A recent study has experts confused as they try to figure out why more young and middle-aged women than men are getting lung cancer, which kills more women than breast and ovarian cancer combined.
According to radiation oncologist Dr. Andrea McKee, lung cancer is the leading cause of death in women, not breast cancer, and she advocates for more education about the condition.
According to estimates, this malignancy kills approximately 164 women every day in the United States.
According to the Centers for Disease Control and Prevention, as cigarette smoking is seen as the main trigger of lung cancer, the rates of women using cigarettes have decreased markedly over the past few years.
However, the number of women diagnosed with cancer was increasing, particularly among those who had never smoked.
According to the study published in the journal JAMA Oncology, lung cancer cases have increased by 84% in women over the last 43 years while decreasing by 36% in men.
It was discovered that people who never smoked are twice as likely as male non-smokers to develop cancer. Scientists have attempted to explain why it is just attacking one gender but have come up empty-handed.
Lawmakers intend to set up a specific center to increase money and official partners to assess the state of preventative services supplied to women, in addition to awareness efforts.
According to studies, just 15% of the National Institutes of Health’s budget is dedicated to female-focused studies, and lung cancer remains the leading cause of death among women.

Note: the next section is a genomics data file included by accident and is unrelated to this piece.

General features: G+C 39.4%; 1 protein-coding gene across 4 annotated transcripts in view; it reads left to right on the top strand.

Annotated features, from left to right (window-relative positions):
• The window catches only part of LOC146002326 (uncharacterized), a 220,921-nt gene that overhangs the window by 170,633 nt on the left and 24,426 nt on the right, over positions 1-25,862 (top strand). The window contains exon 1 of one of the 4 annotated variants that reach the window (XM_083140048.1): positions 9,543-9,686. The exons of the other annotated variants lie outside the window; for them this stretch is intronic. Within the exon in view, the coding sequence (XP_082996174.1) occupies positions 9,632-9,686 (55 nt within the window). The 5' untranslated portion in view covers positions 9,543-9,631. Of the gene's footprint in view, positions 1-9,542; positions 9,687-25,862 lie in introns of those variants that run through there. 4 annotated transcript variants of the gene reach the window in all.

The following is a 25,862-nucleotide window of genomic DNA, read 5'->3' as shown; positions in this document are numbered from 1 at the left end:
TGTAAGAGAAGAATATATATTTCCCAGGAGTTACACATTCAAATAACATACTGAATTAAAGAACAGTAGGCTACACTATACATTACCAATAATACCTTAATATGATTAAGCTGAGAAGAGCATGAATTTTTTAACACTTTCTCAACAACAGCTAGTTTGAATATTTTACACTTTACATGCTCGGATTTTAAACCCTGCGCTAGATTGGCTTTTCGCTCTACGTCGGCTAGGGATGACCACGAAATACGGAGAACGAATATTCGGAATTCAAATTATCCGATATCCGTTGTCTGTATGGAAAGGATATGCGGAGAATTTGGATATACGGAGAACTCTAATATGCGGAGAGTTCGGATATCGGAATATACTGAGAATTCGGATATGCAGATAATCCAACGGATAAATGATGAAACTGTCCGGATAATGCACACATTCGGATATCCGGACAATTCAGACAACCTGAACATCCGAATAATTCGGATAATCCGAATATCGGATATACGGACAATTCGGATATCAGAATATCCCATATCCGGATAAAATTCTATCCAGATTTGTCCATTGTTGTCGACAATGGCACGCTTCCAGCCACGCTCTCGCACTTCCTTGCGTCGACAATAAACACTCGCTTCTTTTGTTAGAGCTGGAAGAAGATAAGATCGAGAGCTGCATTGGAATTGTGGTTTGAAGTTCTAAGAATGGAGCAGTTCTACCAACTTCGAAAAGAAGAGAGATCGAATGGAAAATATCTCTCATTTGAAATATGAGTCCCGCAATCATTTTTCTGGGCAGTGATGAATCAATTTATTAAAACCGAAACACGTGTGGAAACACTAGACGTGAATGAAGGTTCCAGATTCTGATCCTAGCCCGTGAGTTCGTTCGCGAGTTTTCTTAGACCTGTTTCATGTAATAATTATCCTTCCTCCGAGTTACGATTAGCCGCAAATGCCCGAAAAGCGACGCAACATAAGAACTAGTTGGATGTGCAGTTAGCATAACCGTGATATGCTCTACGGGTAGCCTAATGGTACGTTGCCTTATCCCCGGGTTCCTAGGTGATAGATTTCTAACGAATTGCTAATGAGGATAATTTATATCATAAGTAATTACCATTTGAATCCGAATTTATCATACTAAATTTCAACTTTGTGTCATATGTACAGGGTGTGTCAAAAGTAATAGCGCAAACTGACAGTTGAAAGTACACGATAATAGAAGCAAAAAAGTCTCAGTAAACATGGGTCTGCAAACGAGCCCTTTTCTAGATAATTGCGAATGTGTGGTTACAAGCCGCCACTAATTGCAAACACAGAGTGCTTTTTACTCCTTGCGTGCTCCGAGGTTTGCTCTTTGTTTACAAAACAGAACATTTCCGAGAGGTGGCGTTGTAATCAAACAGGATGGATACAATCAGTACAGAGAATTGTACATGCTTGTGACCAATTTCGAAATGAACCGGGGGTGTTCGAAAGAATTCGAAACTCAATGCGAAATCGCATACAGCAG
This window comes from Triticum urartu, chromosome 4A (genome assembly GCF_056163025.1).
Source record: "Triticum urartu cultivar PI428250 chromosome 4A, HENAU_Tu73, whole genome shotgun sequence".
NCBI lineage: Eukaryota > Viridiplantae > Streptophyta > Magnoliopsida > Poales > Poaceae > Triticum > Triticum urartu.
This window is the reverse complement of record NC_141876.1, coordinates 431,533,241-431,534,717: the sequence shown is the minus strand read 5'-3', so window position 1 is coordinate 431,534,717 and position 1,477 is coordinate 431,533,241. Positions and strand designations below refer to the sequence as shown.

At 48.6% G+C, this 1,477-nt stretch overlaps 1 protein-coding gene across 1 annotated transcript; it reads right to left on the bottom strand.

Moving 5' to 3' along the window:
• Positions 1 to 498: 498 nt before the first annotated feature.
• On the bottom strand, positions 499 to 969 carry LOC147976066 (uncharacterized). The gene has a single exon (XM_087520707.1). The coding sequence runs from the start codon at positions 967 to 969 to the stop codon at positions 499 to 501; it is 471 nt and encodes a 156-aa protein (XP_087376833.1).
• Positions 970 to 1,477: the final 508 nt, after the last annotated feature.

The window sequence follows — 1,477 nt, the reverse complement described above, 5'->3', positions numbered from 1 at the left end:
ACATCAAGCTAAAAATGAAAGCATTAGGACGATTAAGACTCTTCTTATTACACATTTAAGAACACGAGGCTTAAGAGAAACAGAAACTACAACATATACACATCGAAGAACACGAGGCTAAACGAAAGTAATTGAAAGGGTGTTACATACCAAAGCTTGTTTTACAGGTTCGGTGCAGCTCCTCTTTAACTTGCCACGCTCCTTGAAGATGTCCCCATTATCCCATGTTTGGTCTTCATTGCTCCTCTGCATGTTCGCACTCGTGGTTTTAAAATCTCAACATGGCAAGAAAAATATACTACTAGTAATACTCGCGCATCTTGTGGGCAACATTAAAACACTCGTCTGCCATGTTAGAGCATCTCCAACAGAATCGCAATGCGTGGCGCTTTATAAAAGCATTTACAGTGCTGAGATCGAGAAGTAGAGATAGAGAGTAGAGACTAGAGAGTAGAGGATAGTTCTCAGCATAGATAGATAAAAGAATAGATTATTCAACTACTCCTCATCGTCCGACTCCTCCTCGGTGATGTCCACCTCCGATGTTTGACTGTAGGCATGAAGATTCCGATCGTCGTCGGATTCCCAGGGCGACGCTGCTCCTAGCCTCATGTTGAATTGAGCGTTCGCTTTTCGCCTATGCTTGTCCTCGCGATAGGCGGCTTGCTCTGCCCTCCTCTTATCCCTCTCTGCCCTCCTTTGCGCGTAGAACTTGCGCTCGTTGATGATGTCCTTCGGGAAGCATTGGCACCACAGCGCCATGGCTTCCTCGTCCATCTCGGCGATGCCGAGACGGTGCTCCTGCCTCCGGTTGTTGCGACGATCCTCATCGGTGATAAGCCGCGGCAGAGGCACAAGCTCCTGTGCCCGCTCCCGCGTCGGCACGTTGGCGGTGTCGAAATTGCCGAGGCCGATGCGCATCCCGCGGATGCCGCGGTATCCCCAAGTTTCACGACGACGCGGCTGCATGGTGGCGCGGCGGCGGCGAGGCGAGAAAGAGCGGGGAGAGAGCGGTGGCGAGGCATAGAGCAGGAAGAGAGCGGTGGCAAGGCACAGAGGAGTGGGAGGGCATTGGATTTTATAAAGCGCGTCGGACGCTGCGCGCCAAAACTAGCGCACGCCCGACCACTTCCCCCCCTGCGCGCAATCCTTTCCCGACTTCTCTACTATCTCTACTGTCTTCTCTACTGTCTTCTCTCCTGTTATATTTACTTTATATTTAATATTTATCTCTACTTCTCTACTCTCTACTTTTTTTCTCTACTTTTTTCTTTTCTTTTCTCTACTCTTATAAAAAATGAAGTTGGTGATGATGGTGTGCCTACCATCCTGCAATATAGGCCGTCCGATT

Other risk factors identified by the American Cancer Society include family history, indirect smoke contact, radon, asbestos fibers, environmental damage, and arsenic in drinking water.
Lung Cancer Diagnosing
Lung cancer is typically diagnosed late, which is damaging. It’s also tough to deal with. Researchers hope that studies demonstrating gender inequalities in lung cancer will raise awareness among healthcare practitioners about how this disease affects women so that they can be on the lookout for it.
According to the American Lung Association, just 5% of people who are eligible for this cancer screening receive it. Researchers hope that studies demonstrating gender inequalities in lung cancer will raise awareness among healthcare providers about how this disease affects women so that they can be on the lookout for it.
A doctor should be consulted if a cough lasts longer than six weeks, if blood appears when coughing, if you are short of breath or hoarse for a few weeks, or if you have unexplained weight loss.
When asked what the leading cancer killer among women is, most people will respond with breast cancer. It isn’t. Lung cancer is the diagnosis. Lung cancer is primarily a women’s health issue, but more people need to be educated about it, according to Dr. Andrea McKee, a radiation oncologist and American Lung Association volunteer medical spokeswoman.
According to studies, just 15% of the National Institutes of Health’s money is dedicated to female-focused research, despite the fact that lung cancer kills more women in the United States than breast, ovarian, and cervical cancer together. According to data, lung cancer is the least funded of the major malignancies in terms of research dollars per death.
People can also look for indicators of lung cancer. If you have a cough that lasts longer than six weeks, have trouble coughing up blood, are short of breath or loud for a few weeks, or have unexpected weight loss, consult your doctor.
The American Lung Association website also has a questionnaire called Saved by the Scan that might help you determine if you are qualified for testing.